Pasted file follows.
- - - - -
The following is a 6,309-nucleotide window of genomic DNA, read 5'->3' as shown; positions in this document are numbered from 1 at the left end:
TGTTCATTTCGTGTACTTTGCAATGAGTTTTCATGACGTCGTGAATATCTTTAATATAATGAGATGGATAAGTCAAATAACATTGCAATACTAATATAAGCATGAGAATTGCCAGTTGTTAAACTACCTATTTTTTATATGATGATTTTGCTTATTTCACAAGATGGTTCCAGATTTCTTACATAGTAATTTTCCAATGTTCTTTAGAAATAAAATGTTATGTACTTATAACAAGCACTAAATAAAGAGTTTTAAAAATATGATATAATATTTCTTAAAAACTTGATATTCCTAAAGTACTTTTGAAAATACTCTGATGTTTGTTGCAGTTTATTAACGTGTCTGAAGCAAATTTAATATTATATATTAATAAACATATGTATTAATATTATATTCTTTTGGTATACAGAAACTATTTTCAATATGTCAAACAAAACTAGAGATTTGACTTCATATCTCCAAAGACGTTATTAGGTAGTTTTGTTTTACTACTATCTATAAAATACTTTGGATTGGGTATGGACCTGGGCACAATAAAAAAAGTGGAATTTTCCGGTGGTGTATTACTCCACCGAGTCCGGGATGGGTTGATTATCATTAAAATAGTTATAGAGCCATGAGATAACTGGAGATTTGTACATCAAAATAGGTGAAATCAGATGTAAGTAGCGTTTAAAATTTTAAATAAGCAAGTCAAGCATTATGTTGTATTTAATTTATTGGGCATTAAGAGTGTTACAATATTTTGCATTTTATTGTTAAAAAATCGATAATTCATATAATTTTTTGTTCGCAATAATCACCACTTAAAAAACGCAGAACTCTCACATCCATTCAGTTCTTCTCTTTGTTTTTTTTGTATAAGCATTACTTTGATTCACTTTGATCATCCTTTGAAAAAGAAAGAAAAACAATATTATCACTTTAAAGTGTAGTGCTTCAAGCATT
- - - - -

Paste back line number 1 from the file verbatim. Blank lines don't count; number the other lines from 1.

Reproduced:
The following is a 6,309-nucleotide window of genomic DNA, read 5'->3' as shown; positions in this document are numbered from 1 at the left end: